Black trans activist Malik, also known as their artist alias Marikiscrycrycry, is a New Yorker in London who knows transphobia is a global issue.

From queer bashing on the streets of Brooklyn to harassment on London buses, Malik spoke to PinkNews about the constant pressure to “put on a hard face” when a stranger is “so disgusted by your presence, they shout at you.”



Malik, who identifies as non-binary, explained: “Once I was with my bosses in Brooklyn, we were walking from lunch back to the office and there was a car driving past. Someone turned down the window and just shouted ‘Ew.’

“In New York it might seem more constant because New Yorkers, or people in the US, are more direct and say whatever comes to mind, which is not my experience of living in England. So when something is direct, it’s super shocking.

“There definitely is a contrast in my experiences navigating New York and London.

“The biggest issue in England is people really shy away from things they don’t understand. Things like Genderquakethese people are not coming from a place of wanting to understand but already deciding that transness is not OK and we have to defend our right to exist.

“In order for us to meet, you have to be open to meet us. We exist, we have always existed and we will always exist. And that’s not up for debate. So it’s about how we can make these spaces safer for us to navigate.”

The day before being interviewed by PinkNews, Malik says they were harassed while on a bus in London. The most frightening part of the ordeal, was that no-one stepped it to stop it.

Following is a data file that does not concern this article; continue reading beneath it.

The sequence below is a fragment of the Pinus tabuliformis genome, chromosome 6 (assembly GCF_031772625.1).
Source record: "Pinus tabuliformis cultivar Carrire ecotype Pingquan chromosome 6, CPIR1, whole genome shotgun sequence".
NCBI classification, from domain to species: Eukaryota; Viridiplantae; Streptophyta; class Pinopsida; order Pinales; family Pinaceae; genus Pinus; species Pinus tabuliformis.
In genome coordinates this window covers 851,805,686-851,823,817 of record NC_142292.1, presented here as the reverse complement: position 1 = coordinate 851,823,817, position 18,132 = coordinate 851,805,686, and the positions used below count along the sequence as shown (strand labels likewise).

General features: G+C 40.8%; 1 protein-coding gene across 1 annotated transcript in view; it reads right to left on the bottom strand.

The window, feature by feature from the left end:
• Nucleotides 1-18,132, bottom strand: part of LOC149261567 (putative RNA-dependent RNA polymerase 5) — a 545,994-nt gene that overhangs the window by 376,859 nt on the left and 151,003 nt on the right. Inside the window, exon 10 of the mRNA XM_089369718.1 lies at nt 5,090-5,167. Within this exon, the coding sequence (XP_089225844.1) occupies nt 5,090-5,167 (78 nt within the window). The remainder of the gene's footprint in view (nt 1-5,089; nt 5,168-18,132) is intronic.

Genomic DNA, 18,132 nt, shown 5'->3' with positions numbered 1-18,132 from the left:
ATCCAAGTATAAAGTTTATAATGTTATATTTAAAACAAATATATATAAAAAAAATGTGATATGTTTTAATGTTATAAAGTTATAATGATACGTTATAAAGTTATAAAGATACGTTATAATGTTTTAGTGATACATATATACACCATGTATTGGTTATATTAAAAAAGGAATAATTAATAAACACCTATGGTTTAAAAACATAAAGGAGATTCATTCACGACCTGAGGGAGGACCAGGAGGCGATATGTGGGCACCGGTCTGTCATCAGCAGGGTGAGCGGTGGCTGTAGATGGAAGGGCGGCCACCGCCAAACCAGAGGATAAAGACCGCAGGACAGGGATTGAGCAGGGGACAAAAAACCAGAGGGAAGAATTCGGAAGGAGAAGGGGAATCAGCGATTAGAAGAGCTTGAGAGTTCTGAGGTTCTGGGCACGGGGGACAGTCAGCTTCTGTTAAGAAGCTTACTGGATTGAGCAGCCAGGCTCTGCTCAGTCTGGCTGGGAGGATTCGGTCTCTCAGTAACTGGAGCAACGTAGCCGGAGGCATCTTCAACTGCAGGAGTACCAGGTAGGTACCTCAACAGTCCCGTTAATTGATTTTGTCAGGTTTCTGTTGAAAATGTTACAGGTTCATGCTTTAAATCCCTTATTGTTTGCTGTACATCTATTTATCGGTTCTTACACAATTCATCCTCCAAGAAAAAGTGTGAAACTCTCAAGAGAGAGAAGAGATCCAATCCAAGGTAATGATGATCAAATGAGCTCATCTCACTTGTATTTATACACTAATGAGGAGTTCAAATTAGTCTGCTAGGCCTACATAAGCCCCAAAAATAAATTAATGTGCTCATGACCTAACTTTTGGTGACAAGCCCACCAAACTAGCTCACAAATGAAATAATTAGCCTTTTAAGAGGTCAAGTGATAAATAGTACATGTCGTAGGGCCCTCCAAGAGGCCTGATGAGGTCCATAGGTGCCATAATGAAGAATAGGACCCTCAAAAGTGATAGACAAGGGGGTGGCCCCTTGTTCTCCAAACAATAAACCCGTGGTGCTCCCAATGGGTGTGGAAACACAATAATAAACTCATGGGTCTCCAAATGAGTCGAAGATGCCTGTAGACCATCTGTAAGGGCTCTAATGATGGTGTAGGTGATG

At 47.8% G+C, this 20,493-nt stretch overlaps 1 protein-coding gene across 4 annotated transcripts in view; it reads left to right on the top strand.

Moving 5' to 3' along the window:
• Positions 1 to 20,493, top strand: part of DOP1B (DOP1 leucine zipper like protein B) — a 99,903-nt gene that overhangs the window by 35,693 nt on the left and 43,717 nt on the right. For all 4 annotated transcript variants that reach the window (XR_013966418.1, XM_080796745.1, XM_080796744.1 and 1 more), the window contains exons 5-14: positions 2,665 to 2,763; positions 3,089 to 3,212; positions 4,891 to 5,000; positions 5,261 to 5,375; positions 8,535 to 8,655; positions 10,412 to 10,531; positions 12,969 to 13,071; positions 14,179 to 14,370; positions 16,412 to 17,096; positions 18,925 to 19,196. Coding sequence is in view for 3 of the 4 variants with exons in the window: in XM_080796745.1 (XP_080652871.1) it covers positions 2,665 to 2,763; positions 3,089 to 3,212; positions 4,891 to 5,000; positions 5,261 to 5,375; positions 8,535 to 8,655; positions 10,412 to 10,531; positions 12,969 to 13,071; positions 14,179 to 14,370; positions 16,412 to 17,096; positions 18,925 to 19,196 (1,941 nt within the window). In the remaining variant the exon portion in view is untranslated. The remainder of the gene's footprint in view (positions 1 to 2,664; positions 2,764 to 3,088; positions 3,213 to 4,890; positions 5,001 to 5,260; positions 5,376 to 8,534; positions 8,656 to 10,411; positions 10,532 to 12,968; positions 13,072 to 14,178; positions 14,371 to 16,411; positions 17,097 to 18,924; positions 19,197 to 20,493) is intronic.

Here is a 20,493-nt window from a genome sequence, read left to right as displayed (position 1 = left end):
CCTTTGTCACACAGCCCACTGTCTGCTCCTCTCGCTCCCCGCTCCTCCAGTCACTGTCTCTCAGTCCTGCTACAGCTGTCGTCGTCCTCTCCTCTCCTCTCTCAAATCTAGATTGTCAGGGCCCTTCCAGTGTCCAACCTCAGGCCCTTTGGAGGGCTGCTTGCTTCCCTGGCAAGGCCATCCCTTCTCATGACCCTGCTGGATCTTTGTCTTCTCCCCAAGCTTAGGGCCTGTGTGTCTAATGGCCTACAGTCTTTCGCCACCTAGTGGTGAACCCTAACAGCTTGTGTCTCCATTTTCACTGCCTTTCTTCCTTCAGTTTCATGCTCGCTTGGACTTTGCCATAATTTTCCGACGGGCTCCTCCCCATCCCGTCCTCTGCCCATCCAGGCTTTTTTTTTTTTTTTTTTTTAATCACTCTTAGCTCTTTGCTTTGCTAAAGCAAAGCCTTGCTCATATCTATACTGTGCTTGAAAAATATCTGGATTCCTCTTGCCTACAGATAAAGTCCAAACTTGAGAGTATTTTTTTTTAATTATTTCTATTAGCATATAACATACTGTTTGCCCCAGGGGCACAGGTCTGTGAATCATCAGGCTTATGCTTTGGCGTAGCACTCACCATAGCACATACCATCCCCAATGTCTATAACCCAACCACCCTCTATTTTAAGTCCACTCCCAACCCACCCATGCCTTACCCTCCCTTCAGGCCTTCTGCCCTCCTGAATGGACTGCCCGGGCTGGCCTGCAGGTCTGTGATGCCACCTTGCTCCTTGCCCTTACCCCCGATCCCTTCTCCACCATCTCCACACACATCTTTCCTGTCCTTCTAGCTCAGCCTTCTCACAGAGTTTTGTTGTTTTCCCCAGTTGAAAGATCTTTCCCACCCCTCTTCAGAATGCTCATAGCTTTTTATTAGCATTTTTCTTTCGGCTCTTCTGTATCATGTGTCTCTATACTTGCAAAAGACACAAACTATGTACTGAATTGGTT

“In that moment, I wanted to cry, and feel sad that this has actually happened, and I can’t actually do that.

“When I was getting attacked on the bus yesterday, no-one did anything. It was happening for quite a long time, we were on a packed bus in rush hour but we were just left to deal with it on our own.

“I was just so shocked, that no-one was helping, that the person who was bashing us is continuing to do that, and then you have to formulate a response.”

“Someone was so disgusted by my presence that they would seek to attack me and my friends like that, in such a public space, and then I felt sad that I couldn’t be in touch with my own feelings about the violence but had to put on a hard face,” Malik continues.

Watch Malik’s video interview above (PinkNews)

“I can’t even be human in that moment—I have to be complicit in the violence, in my own dehumanisation. There’s a feeling that we can’t stop it, we can’t do anything, and I just find that really sad.

“While the violence did not materialise in a physical way, it doesn’t always end that way. This is how these situations start.

“We had to switch buses but had we stayed there, who knows what would have happened?

“The fact that no-one said anything is testament to how people view black queer lives. It was very stark.”

Malik is very clear that the transphobia they experience is entirely intertwined with anti-blackness—and the UK is no exception.

“England is just as racist as the United States,” they said.

“I think we have this expectation that it’s better over here and exceptionalise the US as a particularly bad example for racism and violence and police brutality. But it’s actually so shocking how similar those things are over here: deportation, family separations, anti-black violence by police.